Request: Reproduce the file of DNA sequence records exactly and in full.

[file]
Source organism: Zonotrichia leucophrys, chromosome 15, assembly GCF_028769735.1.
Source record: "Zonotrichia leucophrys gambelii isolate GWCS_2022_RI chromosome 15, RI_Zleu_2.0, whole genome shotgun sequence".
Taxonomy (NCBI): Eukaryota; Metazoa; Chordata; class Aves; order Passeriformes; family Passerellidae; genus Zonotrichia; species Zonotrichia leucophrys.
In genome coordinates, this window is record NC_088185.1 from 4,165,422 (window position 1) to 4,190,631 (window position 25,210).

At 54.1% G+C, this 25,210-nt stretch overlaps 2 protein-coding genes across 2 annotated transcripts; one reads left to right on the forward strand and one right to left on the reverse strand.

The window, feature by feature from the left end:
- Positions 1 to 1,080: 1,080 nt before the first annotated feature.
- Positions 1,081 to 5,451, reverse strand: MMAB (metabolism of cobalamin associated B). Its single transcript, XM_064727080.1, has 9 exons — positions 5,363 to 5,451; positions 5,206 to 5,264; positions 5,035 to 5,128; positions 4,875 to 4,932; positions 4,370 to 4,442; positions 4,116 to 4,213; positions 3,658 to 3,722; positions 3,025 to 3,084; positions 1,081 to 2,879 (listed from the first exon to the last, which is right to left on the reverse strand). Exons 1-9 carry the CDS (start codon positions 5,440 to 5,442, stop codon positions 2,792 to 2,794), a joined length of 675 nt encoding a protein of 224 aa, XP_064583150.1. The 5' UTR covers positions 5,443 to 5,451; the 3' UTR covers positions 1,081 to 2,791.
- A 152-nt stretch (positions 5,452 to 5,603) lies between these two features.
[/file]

Source organism: Zonotrichia leucophrys, chromosome 15, assembly GCF_028769735.1.
Source record: "Zonotrichia leucophrys gambelii isolate GWCS_2022_RI chromosome 15, RI_Zleu_2.0, whole genome shotgun sequence".
Taxonomy (NCBI): Eukaryota; Metazoa; Chordata; class Aves; order Passeriformes; family Passerellidae; genus Zonotrichia; species Zonotrichia leucophrys.
In genome coordinates, this window is record NC_088185.1 from 4,165,422 (window position 1) to 4,190,631 (window position 25,210).

At 54.1% G+C, this 25,210-nt stretch overlaps 2 protein-coding genes across 2 annotated transcripts; one reads left to right on the forward strand and one right to left on the reverse strand.

The window, feature by feature from the left end:
- Positions 1 to 1,080: 1,080 nt before the first annotated feature.
- Positions 1,081 to 5,451, reverse strand: MMAB (metabolism of cobalamin associated B). Its single transcript, XM_064727080.1, has 9 exons — positions 5,363 to 5,451; positions 5,206 to 5,264; positions 5,035 to 5,128; positions 4,875 to 4,932; positions 4,370 to 4,442; positions 4,116 to 4,213; positions 3,658 to 3,722; positions 3,025 to 3,084; positions 1,081 to 2,879 (listed from the first exon to the last, which is right to left on the reverse strand). Exons 1-9 carry the CDS (start codon positions 5,440 to 5,442, stop codon positions 2,792 to 2,794), a joined length of 675 nt encoding a protein of 224 aa, XP_064583150.1. The 5' UTR covers positions 5,443 to 5,451; the 3' UTR covers positions 1,081 to 2,791.
- A 152-nt stretch (positions 5,452 to 5,603) lies between these two features.